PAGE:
83. ^ Russell 1903, pp. 523–529.
  84. ^ "*12 The Hierarchy of Types and the axiom of Reducibility". Principia Mathematica. 1913. p. 161.
  85. ^ Wiener 1914 in van Heijenoort 1967, p. 224
  86. ^ commentary by van Heijenoort preceding Wiener 1914 A simplification of the logic of relations in van Heijenoort 1967, p. 224.
  87. ^ Suppes 1960, p. 32. This same point appears in van Heijenoort's commentary before Wiener (1914) in van Heijenoort 1967, p. 224.
  88. ^ Wiener 1914 in van Heijenoort 1967, p. 224
  89. ^ Russell 1920, p. 46.
  90. ^ Schönfinkel (1924) On the building blocks of mathematical logic in van Heijenoort 1967, p. 359
  91. ^ commentary by W. V. Quine preceding Schönfinkel (1924) On the building blocks of mathematical logic in van Heijenoort 1967, p. 356.
  92. ^ cf Curry and Feys 1958; Quine in van Heijenoort 1967, p. 357.
  93. ^ von Neumann's critique of the history observes the split between the logicists (e.g., Russell et al.) and the set-theorists (e.g., Zermelo et al.) and the formalists (e.g., Hilbert), cf von Neumann 1925 in van Heijenoort 1967, pp. 394–396.
  94. ^ In addition to the 1925 appearance in van Heijenoort, Suppes 1970:12 cites two more: 1928a and 1929.
  95. ^ von Neumann 1925 in van Heijenoort 1967, p. 396
  96. ^ In his 1930–1931 The Philosophy of Mathematics and Hilbert's Proof Theory Bernays asserts (in the context of rebutting Logicism's construction of the numbers from logical axioms) that "the Number concept turns out to be an elementary structural concept". This paper appears on page 243 in Paolo Mancosu 1998 From Brouwer to Hilbert, Oxford University Press, NY, ISBN 0-19-509632-0.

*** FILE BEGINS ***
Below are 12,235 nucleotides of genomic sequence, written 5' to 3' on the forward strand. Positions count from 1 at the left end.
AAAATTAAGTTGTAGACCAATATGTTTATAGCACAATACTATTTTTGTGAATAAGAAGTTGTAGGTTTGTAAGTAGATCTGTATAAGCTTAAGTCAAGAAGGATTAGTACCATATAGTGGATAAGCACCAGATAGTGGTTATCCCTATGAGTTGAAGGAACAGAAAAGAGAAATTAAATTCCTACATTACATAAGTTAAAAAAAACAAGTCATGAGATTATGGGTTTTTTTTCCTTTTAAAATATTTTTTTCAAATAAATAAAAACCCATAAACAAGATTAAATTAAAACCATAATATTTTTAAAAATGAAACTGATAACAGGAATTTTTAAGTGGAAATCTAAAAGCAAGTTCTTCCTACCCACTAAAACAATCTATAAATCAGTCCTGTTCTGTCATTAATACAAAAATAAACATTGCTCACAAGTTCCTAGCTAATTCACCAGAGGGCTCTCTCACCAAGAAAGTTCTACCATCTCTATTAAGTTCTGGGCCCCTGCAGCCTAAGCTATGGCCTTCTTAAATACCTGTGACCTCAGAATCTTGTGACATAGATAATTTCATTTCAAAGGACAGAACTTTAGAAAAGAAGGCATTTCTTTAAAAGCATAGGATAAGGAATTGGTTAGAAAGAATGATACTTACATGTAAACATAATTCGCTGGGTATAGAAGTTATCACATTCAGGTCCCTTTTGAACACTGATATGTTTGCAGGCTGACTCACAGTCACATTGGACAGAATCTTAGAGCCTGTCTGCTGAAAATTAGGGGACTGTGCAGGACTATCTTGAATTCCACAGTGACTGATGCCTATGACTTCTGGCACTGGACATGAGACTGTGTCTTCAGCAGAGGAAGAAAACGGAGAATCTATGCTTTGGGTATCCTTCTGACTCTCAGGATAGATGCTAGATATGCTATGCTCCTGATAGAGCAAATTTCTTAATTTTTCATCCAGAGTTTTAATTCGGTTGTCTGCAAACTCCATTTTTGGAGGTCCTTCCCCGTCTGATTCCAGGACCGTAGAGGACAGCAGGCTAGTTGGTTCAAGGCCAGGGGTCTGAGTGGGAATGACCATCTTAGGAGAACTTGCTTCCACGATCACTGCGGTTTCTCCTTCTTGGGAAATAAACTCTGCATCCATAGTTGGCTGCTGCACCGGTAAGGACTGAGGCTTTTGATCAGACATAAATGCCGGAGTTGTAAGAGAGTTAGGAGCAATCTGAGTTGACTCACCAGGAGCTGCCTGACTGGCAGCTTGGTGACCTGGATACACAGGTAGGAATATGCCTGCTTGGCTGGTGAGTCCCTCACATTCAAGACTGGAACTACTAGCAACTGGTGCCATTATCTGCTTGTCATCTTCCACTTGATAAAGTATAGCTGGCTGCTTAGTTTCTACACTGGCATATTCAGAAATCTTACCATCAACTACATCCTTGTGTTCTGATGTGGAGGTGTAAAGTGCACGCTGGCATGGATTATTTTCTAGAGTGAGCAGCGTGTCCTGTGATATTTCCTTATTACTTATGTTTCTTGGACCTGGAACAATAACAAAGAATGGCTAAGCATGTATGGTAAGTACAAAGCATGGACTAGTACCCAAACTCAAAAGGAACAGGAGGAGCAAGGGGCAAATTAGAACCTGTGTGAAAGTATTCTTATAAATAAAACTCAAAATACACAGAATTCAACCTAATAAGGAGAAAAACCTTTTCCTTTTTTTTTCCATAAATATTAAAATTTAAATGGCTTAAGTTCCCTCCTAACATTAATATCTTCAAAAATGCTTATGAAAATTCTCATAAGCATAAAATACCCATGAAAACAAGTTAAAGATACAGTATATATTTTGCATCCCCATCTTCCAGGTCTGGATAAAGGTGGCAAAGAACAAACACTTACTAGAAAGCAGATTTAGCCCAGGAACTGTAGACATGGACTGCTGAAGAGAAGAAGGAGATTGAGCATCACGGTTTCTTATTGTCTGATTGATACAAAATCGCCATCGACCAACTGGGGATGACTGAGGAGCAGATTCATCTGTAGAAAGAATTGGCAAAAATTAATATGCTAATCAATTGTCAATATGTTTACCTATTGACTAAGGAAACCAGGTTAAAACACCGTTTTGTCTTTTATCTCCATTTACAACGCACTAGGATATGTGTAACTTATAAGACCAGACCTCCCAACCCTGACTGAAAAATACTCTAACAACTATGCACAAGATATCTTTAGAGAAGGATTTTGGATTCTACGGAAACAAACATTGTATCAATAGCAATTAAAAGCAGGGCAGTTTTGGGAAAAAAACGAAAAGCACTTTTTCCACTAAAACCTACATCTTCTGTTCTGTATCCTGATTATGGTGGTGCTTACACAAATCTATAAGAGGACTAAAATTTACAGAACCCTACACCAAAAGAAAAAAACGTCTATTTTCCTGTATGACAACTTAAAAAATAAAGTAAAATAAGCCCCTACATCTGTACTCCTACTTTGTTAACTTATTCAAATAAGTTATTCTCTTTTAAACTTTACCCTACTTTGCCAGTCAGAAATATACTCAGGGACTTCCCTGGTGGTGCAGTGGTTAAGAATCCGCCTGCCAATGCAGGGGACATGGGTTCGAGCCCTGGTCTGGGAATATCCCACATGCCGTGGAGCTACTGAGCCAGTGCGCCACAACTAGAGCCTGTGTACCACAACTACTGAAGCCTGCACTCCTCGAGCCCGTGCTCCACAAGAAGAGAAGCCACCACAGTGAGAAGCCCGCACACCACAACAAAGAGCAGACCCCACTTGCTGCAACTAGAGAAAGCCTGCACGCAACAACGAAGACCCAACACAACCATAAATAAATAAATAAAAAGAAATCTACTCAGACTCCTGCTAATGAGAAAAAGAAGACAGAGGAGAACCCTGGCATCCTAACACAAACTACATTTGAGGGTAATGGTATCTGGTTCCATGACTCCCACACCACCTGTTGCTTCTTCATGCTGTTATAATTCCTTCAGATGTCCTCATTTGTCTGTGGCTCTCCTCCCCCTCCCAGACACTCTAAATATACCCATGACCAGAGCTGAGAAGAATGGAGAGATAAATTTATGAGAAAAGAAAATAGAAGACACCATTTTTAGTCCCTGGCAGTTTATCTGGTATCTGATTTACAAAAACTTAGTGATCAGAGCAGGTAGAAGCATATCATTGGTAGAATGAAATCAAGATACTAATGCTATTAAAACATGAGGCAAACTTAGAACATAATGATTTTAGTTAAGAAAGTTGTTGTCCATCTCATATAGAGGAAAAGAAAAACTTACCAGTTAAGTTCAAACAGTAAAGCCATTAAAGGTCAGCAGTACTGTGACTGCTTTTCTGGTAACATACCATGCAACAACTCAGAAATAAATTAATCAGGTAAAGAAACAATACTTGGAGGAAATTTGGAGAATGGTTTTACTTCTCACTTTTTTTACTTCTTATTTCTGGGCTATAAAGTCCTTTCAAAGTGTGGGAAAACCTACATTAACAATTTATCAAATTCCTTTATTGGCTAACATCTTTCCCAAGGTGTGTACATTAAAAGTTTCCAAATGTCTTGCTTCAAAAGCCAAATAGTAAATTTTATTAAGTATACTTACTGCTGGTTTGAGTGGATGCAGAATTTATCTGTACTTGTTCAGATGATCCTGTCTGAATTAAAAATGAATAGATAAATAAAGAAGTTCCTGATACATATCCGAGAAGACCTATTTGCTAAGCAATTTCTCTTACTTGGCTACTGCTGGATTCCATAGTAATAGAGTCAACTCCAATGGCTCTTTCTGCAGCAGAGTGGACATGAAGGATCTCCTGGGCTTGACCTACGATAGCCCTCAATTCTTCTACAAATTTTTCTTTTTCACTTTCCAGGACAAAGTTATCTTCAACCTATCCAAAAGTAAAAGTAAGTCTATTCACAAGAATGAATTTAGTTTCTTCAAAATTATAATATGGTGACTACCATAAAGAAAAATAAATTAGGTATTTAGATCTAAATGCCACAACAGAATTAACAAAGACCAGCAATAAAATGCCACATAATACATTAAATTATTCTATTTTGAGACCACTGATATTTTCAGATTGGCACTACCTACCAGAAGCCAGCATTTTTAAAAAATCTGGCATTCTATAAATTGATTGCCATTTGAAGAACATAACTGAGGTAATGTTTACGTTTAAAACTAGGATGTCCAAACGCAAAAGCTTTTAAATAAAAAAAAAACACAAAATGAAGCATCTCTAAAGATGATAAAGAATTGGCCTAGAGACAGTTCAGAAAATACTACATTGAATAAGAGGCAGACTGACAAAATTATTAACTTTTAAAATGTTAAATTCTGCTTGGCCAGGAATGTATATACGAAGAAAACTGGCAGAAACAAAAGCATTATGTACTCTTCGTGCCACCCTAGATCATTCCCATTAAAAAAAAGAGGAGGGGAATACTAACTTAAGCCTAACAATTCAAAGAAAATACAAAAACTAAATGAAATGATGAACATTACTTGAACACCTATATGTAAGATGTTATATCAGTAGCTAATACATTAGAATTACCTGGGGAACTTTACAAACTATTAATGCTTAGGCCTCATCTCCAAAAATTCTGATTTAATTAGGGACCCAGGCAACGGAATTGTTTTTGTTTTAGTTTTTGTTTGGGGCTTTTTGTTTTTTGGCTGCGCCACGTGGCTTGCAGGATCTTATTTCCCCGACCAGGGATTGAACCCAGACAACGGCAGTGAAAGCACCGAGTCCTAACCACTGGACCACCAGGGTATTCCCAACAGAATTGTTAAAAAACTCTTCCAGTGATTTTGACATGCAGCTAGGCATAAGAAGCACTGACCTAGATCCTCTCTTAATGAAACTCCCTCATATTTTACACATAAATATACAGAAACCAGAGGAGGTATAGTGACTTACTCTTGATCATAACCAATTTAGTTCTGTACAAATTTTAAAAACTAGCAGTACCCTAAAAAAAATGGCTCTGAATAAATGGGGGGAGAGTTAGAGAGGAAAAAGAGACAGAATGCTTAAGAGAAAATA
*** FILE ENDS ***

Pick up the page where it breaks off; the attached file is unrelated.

97. ^ All quotes from von Neumann 1925 in van Heijenoort 1967, pp. 396–398
  98. ^ This notion is not easy to summarize; see more at van Heijenoort 1967, p. 397.
  99. ^ See also van Heijenoort's introduction to von Neumann's paper on pages 393–394.
  100. ^ cf in particular p. 35 where Gödel declares his primitive notions to be class, set, and "the dyadic relation ε between class and class, class and set, set and class, or set and set". Gödel 1940 The consistency of the axiom of choice and of the generalized continuum hypothesis with the axioms of set theory appearing on pages 33ff in Volume II of Kurt Godel Collected Works, Oxford University Press, NY, ISBN 0-19-514721-9 (v.2, pbk).
  101. ^ All quotes from Suppes 1960, p. 12 footnote. He also references "a paper by R. M. Robinson [1937] [that] provides a simplified system close to von Neumann's original one".
  102. ^ Kleene 1952, pp. 143–145.
  103. ^ N.Bourbaki (1954). Elements de Mathematique, Theorie des Ensembles. Hermann & cie. p. 76.
  104. ^ Tarski 1946, p. 5.
  105. ^ Tarski 1946, p. 98.
  106. ^ Tarski 1946, p. 102.


Further reading[edit]

External links[edit]